- Sorry, this item is not available in
- Image not available
- To view this video download Flash Player
|Price:||$14.98 & FREE Shipping on orders over $35. Details|
This album is just plain bad with only 2 decent songs on the whole CD.
The love song that opens the CD, "Life Short, Call Now," is as beautiful and plaintive a call for love as any poet has ever summoned.
All of you who have lambasted this CD would do well to read it thoroughly, and then sit back & think on it awhile.
Please listen to "Don't Tell Me There is No Mystery" and you will probably go into a trance like I did. Incredible song.Published 11 months ago by crafterlady
Bought this sometime ago but just getting around to reviewing it. I thought I had done it already.
Along with John Prine, Gordon Lightfoot and Jim Croce, Bruce Cockburn... Read more
This could be the one of the best albums Bruce Cockburn has made. It is Poignant, spiritually aware and profoundly moving. Read morePublished 13 months ago by DirkL
Like Richard Thompson (and until he finally went down another notch, Van Morrison), Bruce Cockburn has a startlingly deep well of songs, and their biggest sin may be that they are... Read morePublished 16 months ago by Robert Anthony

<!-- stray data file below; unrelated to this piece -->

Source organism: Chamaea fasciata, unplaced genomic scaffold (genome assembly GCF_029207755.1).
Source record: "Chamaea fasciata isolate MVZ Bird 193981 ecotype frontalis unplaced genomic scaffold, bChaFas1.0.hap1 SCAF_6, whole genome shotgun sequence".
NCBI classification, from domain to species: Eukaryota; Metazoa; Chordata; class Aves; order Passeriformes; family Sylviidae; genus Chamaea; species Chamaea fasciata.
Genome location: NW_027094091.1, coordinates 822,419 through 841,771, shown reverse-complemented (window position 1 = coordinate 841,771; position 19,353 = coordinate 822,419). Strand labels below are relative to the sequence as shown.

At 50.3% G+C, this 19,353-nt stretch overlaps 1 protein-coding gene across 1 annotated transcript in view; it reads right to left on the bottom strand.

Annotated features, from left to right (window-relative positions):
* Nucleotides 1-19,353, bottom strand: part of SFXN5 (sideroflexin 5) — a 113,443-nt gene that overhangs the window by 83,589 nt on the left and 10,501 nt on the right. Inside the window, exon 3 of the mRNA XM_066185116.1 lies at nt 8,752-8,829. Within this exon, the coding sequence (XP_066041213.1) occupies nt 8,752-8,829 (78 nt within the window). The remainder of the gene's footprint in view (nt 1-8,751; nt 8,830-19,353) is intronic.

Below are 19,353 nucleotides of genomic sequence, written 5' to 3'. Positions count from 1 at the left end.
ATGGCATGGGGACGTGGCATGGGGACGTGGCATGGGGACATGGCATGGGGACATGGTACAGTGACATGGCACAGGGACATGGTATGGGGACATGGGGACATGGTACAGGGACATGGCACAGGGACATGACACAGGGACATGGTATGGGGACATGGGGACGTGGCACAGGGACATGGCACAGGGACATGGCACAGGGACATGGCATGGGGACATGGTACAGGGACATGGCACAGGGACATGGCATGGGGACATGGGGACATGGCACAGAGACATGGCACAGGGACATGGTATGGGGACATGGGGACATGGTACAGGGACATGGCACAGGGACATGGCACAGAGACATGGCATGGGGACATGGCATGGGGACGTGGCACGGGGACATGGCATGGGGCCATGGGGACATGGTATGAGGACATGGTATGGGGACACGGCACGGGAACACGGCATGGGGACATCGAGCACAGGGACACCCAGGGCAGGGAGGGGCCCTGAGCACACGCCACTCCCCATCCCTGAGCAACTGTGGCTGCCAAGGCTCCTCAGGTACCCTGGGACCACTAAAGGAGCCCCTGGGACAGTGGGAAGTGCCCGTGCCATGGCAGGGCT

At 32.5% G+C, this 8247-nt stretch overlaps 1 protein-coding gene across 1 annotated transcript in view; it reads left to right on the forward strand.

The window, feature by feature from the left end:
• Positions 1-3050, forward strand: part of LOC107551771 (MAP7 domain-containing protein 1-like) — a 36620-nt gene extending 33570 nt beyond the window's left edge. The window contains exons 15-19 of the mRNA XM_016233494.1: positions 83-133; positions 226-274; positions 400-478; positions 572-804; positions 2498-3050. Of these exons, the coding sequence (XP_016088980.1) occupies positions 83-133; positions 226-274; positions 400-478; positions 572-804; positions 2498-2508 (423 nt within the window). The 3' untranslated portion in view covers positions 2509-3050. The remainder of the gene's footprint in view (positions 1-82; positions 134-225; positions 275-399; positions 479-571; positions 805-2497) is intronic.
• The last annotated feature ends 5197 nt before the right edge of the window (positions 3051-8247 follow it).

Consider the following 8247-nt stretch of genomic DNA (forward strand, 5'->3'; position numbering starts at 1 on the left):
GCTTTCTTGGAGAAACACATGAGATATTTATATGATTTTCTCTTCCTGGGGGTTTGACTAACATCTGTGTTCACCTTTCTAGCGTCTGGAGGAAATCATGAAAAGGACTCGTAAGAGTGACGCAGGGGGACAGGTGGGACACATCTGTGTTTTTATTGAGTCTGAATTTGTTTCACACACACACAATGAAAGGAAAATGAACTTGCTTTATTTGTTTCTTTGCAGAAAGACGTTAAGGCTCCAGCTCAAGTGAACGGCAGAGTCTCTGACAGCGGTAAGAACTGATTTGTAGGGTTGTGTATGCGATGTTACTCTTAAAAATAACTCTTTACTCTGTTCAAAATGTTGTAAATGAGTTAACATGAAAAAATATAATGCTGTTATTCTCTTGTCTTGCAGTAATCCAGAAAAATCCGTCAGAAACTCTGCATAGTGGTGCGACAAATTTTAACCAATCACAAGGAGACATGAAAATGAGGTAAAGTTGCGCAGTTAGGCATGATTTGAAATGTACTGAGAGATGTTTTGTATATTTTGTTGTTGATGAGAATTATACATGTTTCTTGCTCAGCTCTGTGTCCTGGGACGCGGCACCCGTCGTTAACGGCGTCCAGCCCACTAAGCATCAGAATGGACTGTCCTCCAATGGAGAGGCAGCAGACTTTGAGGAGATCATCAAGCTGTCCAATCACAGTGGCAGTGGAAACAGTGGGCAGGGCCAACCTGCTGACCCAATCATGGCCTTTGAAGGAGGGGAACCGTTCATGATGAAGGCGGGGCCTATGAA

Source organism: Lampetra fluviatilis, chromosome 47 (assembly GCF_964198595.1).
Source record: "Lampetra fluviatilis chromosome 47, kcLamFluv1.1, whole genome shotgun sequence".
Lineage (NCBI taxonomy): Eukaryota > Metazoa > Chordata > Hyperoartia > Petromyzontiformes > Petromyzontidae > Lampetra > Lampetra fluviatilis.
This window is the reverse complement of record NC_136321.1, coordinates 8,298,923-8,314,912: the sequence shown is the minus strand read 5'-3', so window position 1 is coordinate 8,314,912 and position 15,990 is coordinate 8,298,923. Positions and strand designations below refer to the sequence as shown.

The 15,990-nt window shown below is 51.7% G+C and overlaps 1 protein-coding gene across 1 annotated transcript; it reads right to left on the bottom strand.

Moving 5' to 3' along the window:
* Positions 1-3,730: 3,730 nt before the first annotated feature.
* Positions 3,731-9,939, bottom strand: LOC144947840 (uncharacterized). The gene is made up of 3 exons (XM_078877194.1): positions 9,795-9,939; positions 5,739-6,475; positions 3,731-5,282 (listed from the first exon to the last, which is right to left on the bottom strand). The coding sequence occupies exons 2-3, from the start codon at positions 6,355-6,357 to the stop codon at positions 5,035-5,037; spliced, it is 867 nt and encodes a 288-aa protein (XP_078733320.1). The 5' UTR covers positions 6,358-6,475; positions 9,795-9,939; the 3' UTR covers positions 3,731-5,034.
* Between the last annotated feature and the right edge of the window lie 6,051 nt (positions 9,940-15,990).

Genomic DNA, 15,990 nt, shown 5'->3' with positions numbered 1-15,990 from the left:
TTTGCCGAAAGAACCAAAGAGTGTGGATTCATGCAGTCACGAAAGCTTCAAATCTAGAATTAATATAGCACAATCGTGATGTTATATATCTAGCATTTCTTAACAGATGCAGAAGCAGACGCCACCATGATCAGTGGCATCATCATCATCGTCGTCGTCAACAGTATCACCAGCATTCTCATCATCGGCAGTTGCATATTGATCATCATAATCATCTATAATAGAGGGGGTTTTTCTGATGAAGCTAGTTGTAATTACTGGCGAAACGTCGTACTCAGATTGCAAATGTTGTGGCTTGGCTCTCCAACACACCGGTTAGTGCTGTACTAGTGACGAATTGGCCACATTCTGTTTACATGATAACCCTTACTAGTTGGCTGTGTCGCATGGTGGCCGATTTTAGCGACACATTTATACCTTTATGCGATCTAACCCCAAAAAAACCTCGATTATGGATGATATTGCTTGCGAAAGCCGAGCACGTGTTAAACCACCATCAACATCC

I love it!! it came much faster than I expected and in better condition than what was described.
I would definitely be a repeat customer, with confidence!
I'm not a big Bruce Cockburn fan. This CD marks the fourth one I've owned. I enjoy all of them, including this one. Read morePublished on October 3, 2011 by T. McCool
Bruce is over 60 now so I didn't bother buying this thinking that he is well past his "use by date". Read morePublished on April 4, 2011 by K. L. Miedema
This is a BC recording I missed upon its initial release, but I'm very happy to have recently picked this up. Read morePublished on June 26, 2009 by Bruce E. Hartley
This album certainly brings the same sort of jazz feel and political frustration that was so apparent in "Never Seen Everything". Some of the songs, i.e. Read morePublished on July 8, 2008 by Nathan Busman